Augustine chaired a 1990 review of NASA programs that recommended NASA programs be refocused on science. The report was ordered up by then-Vice President Dan Quayle at a time when NASA was reeling from the discovery of the Hubble Space Telescope's misshappen mirror and fuel leaks that grounded NASA's shuttle fleet.

The Augustine committee's 1991 report proposed that NASA adopt a "pay-as-you-go" approach to President George H. W. Bush's vision of putting American astronauts on Mars by 2019. NASA prior to that was following an open-ended decades-long approach to exploring the moon and then Mars.

The committee also recommended NASA consolidate its exploration efforts under a single "Office of Exploration" that would be headed by an Associate Administrator for Exploration.

Ironically, NASA hired Michael Griffin from the Strategic Defense Initiative Organization to head the office. Griffin played a key role in designing the architecture that the new Augustine Committee will review.

President George W. Bush nominated Griffin as NASA Administrator in April 2005. Griffin wanted to stay on as NASA Administrator resigned as a matter of course on Jan. 20, the day Obama was inaugurated.

ABOUT THE IMAGE: Click to enlarge and save the Associated Press photo of shuttle Discovery roaring off its Kennedy Space Center launch pad March 15 en route to the International Space Station.


Anonymous said...

Space Program = Glorified Welfare Program.

Anonymous said...

Huh Anonymous?

Folks in the program work their buns off and we're pressing out there... Was the Columbus trip to the America's a welfare program???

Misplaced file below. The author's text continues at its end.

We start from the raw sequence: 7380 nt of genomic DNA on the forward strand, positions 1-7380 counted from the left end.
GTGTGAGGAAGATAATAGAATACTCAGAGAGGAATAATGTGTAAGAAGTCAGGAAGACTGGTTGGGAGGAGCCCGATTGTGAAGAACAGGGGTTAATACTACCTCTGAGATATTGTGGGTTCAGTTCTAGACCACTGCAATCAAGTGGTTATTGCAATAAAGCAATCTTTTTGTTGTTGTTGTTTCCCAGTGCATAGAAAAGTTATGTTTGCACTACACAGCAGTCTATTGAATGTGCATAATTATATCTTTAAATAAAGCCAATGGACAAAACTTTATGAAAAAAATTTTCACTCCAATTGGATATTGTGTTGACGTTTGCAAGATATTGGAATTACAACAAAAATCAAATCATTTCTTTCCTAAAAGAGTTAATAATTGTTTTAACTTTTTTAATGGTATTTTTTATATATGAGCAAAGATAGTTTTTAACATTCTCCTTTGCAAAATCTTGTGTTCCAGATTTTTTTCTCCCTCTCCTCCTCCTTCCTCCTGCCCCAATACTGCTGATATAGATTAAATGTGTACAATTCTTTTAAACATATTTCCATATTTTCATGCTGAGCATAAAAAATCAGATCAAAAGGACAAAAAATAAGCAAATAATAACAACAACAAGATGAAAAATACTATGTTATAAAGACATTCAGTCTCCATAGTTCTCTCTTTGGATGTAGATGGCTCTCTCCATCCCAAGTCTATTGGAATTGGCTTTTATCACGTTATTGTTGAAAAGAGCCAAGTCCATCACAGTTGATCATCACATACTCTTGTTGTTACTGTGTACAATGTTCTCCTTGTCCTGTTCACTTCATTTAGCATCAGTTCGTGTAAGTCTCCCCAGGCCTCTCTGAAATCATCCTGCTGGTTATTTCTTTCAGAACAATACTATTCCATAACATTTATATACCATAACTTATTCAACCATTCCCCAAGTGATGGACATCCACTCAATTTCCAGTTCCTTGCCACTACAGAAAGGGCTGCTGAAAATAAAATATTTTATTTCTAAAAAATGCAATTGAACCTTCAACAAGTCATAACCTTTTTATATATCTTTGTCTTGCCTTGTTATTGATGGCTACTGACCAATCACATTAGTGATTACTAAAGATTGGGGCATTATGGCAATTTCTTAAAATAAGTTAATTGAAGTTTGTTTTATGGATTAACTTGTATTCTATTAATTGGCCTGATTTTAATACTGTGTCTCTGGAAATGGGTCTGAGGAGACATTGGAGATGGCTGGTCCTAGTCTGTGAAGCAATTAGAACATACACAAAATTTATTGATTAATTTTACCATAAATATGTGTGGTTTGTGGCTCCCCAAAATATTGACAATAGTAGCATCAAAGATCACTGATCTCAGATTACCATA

Anonymous said...

It was a glorified welfare program......


By providing numerous:

*Technological Advancements,
*Scientific Breakthroughs,
*International Cooperation,
*Meteorological understanding of weather patterns,
*Climate studies,
*Safety design improvements in all vehicles,
*Medical Equipment Development,

and a better understanding of who we are, what we can accomplish and where we are going all for the.........

WELFARE of the human race.


Anonymous said...

All those that voted for Republicans who spent all our Space Exploration Dollars looking for WMD in Iraq now want Democrat Obama to pull a rabbit out of his hat and provide a give-away to them.

These people did not vote for Obama and call him a Socialist yet want him to provide a living for them in a Glorified Social Welfare Program.

Ronald Reagan turned the NASA into a Weapons System and that is when we stopped going to the moon.

Republicans know that Defense Contractors can make more money building things that kill people than exploring space. Plus you have to have smart people in charge to manage going to the Moon or Mars.

Republicans always want a hand-out.

NRAbenefactor said...

A man who signs a several-thousand page borrow-tax-and-blow budget that no one has read, orders a "sweeping review" of NASA. Of course.